“The rapid growth of an unsustainable tourist industry based on broken food systems has been a key driver of the climate crisis and ecosystem destruction. This project represents the antithesis, a solution that strives to strengthen and restore value to local food systems, reduce the cultural and environmental damage caused by food imports, and improve the livelihoods of food producers both in Palau and beyond,” said Paolo di Croce, General Secretary of Slow Food International.
Sustainable Travel International
Sustainable Travel International is a non-profit organization dedicated to protecting and conserving our planet’s most vulnerable destinations. We are transforming tourism’s impact on nature and people by working alongside local communities, engaging travelers and businesses in responsible practices, and strengthening destination management. Through our work, we aim to safeguard nature, combat climate change, and empower communities to preserve the integrity of destinations around the globe. Sustainable Travel International has implemented sustainability projects in more than 100 destinations around the world, and has 10+ years of experience facilitating carbon management in tourism. To learn more visit www.sustainabletravel.org
Palau Bureau of Tourism
The Bureau of Tourism (BOT) was created in 2014 to regulate the tourism industry, provide policy guidance to the President, and to be the destination management office of the Republic of Palau. In line with this mandate, BOT has promulgated national tour operator regulations, adopted a groundbreaking regulatory approach to sunscreen based on the precautionary principle, developed a unique Public Private Partnership with every private boat owner engaged in tourism transportation, and weeded out front businesses. Palau’s Responsible Tourism Policy Framework guides BOT by defining the vision for the tourism sector in Palau, that of a sustainable, high value, and low impact visitor industry.
Slow Food is a worldwide network of local communities founded in 1989 to prevent the disappearance of local food cultures and traditions and to promote sustainable food systems. Since then Slow Food has grown to become a global movement that involves millions of people in more than 160 countries, all working to ensure that everyone has access to food that is good, clean and fair. The organization has a long-standing experience of implementing grassroots projects in collaboration with UN agencies.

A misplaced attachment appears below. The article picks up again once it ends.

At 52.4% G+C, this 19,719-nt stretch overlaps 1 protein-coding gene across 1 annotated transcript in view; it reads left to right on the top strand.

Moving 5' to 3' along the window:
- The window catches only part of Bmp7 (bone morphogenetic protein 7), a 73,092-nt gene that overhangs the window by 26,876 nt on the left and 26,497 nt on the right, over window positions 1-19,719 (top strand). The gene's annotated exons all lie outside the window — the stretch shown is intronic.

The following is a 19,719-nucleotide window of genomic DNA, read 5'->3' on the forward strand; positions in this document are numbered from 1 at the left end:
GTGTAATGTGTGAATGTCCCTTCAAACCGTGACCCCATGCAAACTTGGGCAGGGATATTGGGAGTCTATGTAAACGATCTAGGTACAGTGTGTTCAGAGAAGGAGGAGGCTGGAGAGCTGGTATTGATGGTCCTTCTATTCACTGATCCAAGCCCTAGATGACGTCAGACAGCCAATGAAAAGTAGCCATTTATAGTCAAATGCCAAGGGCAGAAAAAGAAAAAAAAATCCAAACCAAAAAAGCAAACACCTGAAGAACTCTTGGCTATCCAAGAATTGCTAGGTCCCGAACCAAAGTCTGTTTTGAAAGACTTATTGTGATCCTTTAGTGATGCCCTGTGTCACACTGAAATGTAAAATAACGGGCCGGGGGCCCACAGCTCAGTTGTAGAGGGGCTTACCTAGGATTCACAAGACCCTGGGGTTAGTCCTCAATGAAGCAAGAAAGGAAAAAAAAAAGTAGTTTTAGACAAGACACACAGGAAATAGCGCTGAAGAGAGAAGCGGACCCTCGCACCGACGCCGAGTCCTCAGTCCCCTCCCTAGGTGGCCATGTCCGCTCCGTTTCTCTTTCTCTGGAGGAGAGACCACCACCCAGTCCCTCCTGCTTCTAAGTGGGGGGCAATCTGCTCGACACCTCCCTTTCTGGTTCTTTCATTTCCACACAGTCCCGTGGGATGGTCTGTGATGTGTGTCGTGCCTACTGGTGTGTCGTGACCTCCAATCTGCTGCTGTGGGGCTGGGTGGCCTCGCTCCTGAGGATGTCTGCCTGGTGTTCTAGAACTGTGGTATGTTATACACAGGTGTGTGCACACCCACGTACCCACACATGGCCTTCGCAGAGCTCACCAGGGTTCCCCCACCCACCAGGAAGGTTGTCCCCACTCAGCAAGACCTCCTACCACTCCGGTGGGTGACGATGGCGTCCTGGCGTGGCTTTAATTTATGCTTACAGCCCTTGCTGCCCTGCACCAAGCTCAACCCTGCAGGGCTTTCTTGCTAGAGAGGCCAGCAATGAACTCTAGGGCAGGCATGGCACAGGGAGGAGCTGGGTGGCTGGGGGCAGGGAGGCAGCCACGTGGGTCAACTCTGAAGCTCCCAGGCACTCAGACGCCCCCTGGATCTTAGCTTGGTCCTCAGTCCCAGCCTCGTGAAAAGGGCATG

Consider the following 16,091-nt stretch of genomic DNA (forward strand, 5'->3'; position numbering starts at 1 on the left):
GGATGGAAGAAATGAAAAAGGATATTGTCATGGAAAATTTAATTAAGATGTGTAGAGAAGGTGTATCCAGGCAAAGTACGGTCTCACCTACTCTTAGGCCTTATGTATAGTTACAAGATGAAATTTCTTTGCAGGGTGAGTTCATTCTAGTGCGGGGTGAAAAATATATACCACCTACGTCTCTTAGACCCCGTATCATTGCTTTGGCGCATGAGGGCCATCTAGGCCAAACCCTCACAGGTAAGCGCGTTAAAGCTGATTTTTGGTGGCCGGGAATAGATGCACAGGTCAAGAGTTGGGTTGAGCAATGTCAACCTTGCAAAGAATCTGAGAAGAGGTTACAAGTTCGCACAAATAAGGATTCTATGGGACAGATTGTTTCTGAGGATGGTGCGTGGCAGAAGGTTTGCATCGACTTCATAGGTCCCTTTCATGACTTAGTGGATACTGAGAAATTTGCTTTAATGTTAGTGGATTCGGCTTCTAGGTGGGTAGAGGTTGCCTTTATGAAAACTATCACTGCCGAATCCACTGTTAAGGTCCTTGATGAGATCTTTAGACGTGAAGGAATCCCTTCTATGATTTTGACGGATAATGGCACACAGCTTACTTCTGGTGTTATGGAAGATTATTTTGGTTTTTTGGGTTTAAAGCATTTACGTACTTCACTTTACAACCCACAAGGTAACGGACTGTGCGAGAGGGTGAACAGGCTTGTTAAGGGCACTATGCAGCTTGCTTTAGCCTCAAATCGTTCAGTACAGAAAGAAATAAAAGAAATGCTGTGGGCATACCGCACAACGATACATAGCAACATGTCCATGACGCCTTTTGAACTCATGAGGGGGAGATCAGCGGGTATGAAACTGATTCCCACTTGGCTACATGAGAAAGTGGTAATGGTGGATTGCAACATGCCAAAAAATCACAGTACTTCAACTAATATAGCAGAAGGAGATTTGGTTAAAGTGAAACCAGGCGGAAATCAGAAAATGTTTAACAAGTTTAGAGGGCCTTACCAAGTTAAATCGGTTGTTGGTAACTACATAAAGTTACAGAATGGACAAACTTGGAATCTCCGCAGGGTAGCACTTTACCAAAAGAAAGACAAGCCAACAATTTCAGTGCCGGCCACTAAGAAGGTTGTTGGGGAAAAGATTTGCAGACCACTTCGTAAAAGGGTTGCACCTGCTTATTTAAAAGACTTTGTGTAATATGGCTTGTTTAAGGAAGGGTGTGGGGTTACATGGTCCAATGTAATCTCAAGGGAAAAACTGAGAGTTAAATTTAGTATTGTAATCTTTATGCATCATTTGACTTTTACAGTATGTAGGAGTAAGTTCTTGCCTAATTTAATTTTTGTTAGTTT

International Cooperation and Development Fund (TaiwanICDF)
The International Cooperation and Development Fund (TaiwanICDF) is dedicated to boosting socio-economic development, enhancing human resources and promoting economic relations in a range of developing partner countries. TaiwanICDF also offers humanitarian assistance and provides aid in the event of natural disasters or an international refugee crises. Its work is tailor-made to the local needs of each partner country. TaiwanICDF’s assistance covers a variety of contemporary development issues such as environment, public health, agriculture, education, and information and communications technology. The TaiwanICDF is headquartered in Taipei, Taiwan. It has more than 100 domestic employees and 250 staff, volunteers, and madarin teachers working at overseas missions.
Coalition for Fragile Ecosystems (COFE)
The Coalition for Fragile Ecosystems is a young global alliance created by the UN Mountain Partnership and the Global Island Partnership (GLISPA), focusing on the synergy between sustainable tourism and sustainable food systems as a vehicle for change. COFE aims to create an international network of fragile ecosystems that promotes sustainable tourism and sustainable food systems for increased resilience and improved livelihoods in mountains and islands. This effort by Palau is an important foundation activity that will help demonstrate what is possible in mountains and islands.